|Cancer: Clinical Indicators|
|Register of patients with cancer, excluding non-melanotic skin cancers, diagnosed after 1 April 2003||Register||5|
|Patients with cancer diagnosed within the past 18 months, with a review recorded within six months of confirmed diagnosis||90||6|
- National prevalence rates for cancer as shown by the 2006/7 QoF data are 0.89 per cent in England and 0.77 per cent in Northern Ireland. Figures for 2005/6 for Scotland, are 0.7 per cent and 0.8 per cent in Wales.
- Exception reporting rates for cancer were 8.87 per cent in England in 2005/6.
- This indicator set is not evidence-based but is based on two principles. First, that cancer care is a priority in all four UK countries. Second, that although patients with cancer will be principally managed in secondary care, GPs play a key part in referral, support and co-ordination of care. The guidance says the indicator set represents good practice.
- Cancer care is also covered elsewhere, particularly in the indicator set for palliative care. There are points for significant event analysis, which includes new cancer diagnoses and deaths where terminal care has taken place at home, and points in the smoking indicators.
- The indicators do not reflect the numerous aspects of cancer care, of which many are specific to cancer type, that a practice will offer. Where you are involved in managing patients with cancer, treatment should be based on national and local guidance.
Step 1: Setting up the register
- This disease area requires practices to record patients with a new diagnosis of cancer after 1 April 2003. Start by searching for all cancer diagnoses going back to that date. Check the notes and record the preferred Read codes.
- Circulate this list of patients to all GPs, nurses and other clinical staff in the practice to find out if any patients are missing.
- Another alternative source of information will be hospital letters and you will need a system to ensure all future diagnoses are correctly coded and followed up with a review within six months of the diagnosis.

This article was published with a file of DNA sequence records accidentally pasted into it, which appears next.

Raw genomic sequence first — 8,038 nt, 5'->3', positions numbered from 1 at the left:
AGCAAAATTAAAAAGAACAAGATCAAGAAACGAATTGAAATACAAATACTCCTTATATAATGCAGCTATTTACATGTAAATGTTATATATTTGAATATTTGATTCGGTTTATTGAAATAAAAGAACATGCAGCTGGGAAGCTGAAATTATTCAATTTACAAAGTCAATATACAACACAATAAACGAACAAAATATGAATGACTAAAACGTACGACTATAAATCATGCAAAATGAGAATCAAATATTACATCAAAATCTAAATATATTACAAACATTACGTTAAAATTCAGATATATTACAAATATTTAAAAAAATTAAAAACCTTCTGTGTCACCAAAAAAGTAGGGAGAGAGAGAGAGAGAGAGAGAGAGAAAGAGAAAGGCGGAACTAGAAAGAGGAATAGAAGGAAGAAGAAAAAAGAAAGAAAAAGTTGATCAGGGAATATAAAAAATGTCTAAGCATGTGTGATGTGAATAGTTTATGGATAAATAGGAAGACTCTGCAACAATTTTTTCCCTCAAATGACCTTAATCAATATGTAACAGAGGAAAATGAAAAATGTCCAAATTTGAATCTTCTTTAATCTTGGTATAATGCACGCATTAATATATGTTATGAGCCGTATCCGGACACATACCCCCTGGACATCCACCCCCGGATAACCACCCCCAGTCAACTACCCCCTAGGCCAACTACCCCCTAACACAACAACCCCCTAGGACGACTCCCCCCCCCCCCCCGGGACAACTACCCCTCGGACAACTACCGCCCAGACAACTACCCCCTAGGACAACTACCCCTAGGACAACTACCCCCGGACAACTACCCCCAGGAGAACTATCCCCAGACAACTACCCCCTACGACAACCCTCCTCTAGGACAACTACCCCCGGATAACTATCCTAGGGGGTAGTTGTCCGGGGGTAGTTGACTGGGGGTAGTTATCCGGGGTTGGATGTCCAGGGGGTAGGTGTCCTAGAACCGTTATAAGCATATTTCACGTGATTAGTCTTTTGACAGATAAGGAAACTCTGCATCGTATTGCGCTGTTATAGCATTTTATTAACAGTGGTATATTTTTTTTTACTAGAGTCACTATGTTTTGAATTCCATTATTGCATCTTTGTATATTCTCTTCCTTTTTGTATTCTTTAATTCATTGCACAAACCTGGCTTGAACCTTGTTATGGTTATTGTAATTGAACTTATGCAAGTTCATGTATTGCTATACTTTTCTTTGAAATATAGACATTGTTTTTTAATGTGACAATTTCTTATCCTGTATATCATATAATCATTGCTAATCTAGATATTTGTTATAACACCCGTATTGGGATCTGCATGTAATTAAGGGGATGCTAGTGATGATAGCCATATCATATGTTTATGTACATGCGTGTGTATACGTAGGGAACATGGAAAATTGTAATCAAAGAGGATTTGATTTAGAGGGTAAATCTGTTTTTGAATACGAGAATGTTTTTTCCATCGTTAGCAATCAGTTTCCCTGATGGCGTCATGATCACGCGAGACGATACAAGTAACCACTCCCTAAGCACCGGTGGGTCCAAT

- One major problem is that a search carried out at the end of the contract year will exclude patients who died during the year. They will not be in the quality cohort and will fall through the indicator net.
- Note that only the first cancer per patient counts for QoF, unless the latest cancer code has an episode code of ‘new’ added.
Step 2: From now onwards
- The second indicator requires patients diagnosed with cancer within the past 18 months to have a review recorded within six months of the practice receiving confirmation of the diagnosis.
- The guidance says the review should cover two components: the patient’s individual health and support needs, and co-ordination of care between sectors. As in several disease areas, ‘review’ has been changed to ‘patient review’, perhaps emphasising that it should take place with the patient present. It had been suggested that if a primary care team had regular meetings on cancer, a discussion of a patient covering the review points above would constitute such a review and the Read code could be added to the patient’s record.
- Check progress by searching for patients with a new diagnosis of cancer who have had a review within six months of diagnosis using the code 8BAV ‘Cancer care review’. Consider checking for all patients diagnosed within the past 18 months, particularly those diagnosed in the past six months, to ensure a review has been performed and coded.
- Decide how cancer care reviews will be organised in your practice, who will do the work and what will be covered in the review.
- To check progress, practices can run a search of all patients on the register who do not have an acceptable review code in their notes. If the review has taken place but there is no code, this can be added. If no review has taken place, the practice needs to ensure it will happen. Remember, patients who fail to attend for review after three invitations can be exception coded.
Useful Resources for Cancer
Cancer in Scotland